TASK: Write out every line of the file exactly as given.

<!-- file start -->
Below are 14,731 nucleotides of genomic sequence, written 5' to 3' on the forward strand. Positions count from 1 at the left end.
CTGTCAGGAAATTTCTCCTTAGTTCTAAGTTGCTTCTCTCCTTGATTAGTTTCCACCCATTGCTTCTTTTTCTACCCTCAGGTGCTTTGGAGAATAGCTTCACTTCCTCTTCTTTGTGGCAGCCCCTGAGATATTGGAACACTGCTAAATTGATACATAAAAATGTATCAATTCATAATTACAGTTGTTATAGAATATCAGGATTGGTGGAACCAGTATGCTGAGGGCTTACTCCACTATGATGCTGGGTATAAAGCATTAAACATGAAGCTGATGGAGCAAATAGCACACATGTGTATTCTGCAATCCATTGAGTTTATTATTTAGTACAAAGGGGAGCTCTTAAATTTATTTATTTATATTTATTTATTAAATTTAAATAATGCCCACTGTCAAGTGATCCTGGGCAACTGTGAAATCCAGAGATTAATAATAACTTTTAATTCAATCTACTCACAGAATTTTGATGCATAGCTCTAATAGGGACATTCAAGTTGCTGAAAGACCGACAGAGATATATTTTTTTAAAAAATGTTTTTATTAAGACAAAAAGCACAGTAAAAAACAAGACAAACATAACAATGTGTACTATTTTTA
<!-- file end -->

Below are 14,731 nucleotides of genomic sequence, written 5' to 3' on the forward strand. Positions count from 1 at the left end.
CTGTCAGGAAATTTCTCCTTAGTTCTAAGTTGCTTCTCTCCTTGATTAGTTTCCACCCATTGCTTCTTTTTCTACCCTCAGGTGCTTTGGAGAATAGCTTCACTTCCTCTTCTTTGTGGCAGCCCCTGAGATATTGGAACACTGCTAAATTGATACATAAAAATGTATCAATTCATAATTACAGTTGTTATAGAATATCAGGATTGGTGGAACCAGTATGCTGAGGGCTTACTCCACTATGATGCTGGGTATAAAGCATTAAACATGAAGCTGATGGAGCAAATAGCACACATGTGTATTCTGCAATCCATTGAGTTTATTATTTAGTACAAAGGGGAGCTCTTAAATTTATTTATTTATATTTATTTATTAAATTTAAATAATGCCCACTGTCAAGTGATCCTGGGCAACTGTGAAATCCAGAGATTAATAATAACTTTTAATTCAATCTACTCACAGAATTTTGATGCATAGCTCTAATAGGGACATTCAAGTTGCTGAAAGACCGACAGAGATATATTTTTTTAAAAAATGTTTTTATTAAGACAAAAAGCACAGTAAAAAACAAGACAAACATAACAATGTGTACTATTTTTA